I love stories of repentant sinners and prodigals. They give me hope for my own lost and wayward soul prayer list. So, why didn’t Jonah break into a happy dance when Nineveh repented? Instead of enjoying the thrill of being used by God to save an entire city, he exploded with anger. Who knows that without Jonah’s message and Nineveh’s repentance, another Sodom and Gomorrah event was scheduled to occur? Why couldn’t Jonah celebrate that, even for the sake of innocent children?

The people of Nineveh believed God. They called for a fast and put on sackcloth, from the greatest of them to the least of them” (Jonah 3:5 ESV).

“But it displeased Jonah exceedingly, and he was angry” (Jonah 4:1)

To find an answer, let’s transport this scenario into the present day, so we can better understand Jonah’s response and God’s forgiving nature.

 Recently, I attended a service featuring a group of men from our local Teen Challenge Ministry. Men and women in the Teen Challenge Recovery program often enter with criminal records and  substance abuse  problems. When they commit to enter the program, they kick addictions cold turkey, and enter a new life of discipleship in Christ. Many of their testimonies are harrowing.

One young man stood out because he did not come from a broken home, abuse and neglect like the others. His background included a stable, Christ-centered family and a dynamic church.  After a college education, he started a career in money management, married and fathered two children. An experiment with cocaine became a love affair that cost him his job, his family and his faith. He left his parents and wife on the hook for tens of thousands of dollars of credit card debt. Finally, his criminal activity left him with nothing except the choice to enter Teen Challenge for a year or spend eighteen months in jail.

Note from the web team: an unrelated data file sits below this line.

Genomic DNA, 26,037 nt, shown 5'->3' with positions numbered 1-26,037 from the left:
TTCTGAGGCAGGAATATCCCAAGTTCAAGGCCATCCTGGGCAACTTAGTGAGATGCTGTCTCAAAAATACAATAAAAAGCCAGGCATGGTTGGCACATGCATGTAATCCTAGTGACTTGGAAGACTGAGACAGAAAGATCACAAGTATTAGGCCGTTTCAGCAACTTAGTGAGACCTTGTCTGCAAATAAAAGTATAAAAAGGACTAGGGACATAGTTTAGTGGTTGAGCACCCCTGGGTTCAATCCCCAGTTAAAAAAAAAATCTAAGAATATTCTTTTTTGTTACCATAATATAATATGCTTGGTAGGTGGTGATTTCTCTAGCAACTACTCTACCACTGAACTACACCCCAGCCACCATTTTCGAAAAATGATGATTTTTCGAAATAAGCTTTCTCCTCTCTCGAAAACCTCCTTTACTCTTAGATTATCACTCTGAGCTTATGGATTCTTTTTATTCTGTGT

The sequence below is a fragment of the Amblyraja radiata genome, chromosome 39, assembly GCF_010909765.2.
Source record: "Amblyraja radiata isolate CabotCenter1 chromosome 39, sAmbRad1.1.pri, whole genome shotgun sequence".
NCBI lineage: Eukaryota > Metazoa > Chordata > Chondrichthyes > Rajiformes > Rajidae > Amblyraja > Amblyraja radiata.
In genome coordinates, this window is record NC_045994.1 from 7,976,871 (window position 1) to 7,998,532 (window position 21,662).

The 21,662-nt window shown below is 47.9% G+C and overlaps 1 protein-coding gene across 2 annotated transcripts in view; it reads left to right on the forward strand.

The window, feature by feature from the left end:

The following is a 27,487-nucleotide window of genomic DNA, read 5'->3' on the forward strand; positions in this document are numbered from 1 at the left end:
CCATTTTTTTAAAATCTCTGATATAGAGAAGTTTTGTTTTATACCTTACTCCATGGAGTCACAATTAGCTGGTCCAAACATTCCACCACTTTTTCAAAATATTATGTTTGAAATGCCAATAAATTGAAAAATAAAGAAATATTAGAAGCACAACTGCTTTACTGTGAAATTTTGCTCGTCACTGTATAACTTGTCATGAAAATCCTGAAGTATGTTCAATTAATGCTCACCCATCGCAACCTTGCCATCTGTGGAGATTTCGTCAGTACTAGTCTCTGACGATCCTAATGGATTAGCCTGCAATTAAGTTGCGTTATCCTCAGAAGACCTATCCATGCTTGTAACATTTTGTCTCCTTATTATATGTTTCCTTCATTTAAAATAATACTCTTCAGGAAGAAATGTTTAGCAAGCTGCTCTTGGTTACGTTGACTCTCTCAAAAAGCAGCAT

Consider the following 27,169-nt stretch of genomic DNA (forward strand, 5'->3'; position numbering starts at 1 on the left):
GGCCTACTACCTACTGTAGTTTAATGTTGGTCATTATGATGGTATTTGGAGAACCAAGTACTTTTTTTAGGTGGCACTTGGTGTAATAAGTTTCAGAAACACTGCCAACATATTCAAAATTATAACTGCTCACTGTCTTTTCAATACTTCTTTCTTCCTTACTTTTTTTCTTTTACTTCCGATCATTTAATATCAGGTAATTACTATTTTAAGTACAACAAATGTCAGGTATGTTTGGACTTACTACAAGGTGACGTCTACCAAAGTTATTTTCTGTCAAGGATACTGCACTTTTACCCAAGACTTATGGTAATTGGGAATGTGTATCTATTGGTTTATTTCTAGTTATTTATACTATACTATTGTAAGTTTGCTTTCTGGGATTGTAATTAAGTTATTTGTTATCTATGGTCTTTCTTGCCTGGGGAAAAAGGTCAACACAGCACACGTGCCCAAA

Listening to his story, I wondered how his extended family responded to his repentance? What does forgiveness of such acts look like, as this family struggled for years to resolve the consequences and damage this young man generated? Did  they lose or re-finance their homes to pay debts? Drain savings? How did his wife, suddenly thrust into single parenthood and one income, provide for herself and her children?

My thoughts drifted to Luke 15, Jesus’ story of the prodigal son. I looked at the older brother’s feelings with fresh eyes. Consider what happened in this family because of the prodigal’s selfishness and sin. First, he broke his family’s hearts, wondering and worrying about him.  Secondly, when he finally came home, he came with nothing. He spent his entire inheritance.  What did this mean for the entire family going forward, financially? Is he trusted with more money, at the risk of him squandering it?  Is he made to work in his father’s business and pay him back, displacing another sibling or employee? Did he also leave behind unpaid debts?  Lots of questions here.